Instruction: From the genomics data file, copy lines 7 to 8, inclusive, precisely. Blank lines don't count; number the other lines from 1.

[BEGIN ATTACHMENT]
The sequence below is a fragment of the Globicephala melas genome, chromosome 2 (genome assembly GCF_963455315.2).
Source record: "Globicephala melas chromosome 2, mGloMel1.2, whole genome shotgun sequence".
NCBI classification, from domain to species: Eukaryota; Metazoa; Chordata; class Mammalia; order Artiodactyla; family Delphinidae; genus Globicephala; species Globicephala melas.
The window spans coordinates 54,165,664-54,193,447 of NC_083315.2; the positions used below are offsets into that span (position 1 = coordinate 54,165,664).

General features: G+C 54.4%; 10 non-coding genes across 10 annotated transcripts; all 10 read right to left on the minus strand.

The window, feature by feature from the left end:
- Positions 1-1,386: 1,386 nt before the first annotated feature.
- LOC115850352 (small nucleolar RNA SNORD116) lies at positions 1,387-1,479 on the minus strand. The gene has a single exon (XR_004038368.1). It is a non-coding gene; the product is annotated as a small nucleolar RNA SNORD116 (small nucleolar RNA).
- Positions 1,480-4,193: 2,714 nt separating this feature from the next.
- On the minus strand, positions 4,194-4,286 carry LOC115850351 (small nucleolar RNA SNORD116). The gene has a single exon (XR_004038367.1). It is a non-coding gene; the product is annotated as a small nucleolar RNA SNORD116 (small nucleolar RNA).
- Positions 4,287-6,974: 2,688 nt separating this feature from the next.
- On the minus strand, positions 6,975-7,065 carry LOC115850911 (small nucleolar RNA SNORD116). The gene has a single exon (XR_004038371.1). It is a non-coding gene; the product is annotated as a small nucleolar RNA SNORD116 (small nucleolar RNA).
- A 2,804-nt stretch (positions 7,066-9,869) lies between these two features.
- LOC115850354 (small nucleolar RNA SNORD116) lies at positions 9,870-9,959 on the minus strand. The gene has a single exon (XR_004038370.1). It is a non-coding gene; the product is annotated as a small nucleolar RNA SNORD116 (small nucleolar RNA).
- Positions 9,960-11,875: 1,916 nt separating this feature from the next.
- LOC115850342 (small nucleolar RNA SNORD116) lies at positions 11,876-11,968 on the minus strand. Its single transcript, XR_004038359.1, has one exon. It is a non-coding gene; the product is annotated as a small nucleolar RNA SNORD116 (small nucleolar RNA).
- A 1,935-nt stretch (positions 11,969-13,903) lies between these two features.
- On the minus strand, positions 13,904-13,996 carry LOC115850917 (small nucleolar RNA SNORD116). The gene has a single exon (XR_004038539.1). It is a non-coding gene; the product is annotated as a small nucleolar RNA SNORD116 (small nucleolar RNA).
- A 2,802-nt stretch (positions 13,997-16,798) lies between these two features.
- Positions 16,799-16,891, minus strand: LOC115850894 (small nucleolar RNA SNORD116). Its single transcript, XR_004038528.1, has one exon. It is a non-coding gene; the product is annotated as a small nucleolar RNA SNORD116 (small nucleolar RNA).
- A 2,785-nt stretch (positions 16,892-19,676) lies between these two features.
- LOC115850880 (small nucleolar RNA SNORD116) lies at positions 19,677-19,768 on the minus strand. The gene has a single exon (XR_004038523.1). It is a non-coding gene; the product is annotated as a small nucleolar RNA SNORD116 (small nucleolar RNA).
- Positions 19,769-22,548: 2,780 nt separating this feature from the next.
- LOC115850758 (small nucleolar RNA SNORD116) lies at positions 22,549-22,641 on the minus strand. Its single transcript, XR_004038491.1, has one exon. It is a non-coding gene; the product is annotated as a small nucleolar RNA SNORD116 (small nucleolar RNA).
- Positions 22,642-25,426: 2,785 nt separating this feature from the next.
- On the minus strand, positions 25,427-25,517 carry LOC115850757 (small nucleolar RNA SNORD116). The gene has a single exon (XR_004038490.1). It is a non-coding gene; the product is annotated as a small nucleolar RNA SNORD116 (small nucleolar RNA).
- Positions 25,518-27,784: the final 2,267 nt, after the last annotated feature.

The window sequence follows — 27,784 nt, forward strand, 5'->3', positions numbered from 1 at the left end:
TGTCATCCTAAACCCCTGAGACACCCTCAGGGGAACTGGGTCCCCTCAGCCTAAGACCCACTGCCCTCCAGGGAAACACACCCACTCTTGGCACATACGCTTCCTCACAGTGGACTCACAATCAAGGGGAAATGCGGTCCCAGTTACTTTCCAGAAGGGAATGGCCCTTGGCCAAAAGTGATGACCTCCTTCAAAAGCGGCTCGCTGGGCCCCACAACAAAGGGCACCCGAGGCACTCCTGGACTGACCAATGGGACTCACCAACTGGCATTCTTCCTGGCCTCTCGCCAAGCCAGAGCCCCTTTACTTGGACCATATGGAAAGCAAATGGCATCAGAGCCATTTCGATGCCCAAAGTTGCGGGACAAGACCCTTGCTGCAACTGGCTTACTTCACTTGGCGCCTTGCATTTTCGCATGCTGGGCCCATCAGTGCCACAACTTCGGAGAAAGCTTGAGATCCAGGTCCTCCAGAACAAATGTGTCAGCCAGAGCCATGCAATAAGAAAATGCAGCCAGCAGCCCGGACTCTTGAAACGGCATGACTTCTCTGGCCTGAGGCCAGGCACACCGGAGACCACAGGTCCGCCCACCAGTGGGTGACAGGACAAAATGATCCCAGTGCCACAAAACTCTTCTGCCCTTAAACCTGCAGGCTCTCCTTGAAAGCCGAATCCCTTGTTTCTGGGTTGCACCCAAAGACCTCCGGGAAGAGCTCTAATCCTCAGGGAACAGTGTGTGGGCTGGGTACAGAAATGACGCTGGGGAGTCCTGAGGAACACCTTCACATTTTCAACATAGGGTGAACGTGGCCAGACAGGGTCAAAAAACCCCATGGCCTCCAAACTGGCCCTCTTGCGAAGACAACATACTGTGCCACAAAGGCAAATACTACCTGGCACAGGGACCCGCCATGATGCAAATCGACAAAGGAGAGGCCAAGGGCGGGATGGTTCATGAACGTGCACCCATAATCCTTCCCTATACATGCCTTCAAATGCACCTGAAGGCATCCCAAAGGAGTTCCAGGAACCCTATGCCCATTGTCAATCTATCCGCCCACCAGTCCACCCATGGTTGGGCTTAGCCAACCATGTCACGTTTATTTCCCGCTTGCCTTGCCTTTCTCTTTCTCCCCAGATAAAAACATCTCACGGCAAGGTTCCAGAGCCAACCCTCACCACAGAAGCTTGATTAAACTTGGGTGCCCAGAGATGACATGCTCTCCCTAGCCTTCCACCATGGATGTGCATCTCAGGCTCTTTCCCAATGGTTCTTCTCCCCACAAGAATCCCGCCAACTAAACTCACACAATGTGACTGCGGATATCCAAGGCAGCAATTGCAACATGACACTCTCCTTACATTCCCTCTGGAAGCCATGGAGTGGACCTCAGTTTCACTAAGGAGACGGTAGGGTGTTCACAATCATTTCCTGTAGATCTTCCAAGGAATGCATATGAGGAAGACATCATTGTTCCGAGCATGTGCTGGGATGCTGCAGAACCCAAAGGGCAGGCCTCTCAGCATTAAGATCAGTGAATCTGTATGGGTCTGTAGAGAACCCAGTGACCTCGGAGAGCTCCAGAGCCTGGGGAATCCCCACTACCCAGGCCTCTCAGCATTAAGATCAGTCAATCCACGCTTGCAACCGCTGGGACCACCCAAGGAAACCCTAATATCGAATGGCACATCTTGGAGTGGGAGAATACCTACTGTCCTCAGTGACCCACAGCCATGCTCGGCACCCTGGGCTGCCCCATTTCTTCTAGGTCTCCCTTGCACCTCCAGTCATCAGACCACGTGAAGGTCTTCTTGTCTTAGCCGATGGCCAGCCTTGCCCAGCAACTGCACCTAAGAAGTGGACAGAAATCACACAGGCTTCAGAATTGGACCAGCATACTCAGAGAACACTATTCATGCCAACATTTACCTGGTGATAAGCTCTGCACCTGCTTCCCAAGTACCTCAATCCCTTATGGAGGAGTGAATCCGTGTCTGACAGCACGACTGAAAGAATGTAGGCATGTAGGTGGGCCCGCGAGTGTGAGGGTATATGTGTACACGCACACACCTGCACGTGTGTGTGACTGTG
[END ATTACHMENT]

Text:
- Positions 1-1,386: 1,386 nt before the first annotated feature.
- LOC115850352 (small nucleolar RNA SNORD116) lies at positions 1,387-1,479 on the minus strand. The gene has a single exon (XR_004038368.1). It is a non-coding gene; the product is annotated as a small nucleolar RNA SNORD116 (small nucleolar RNA).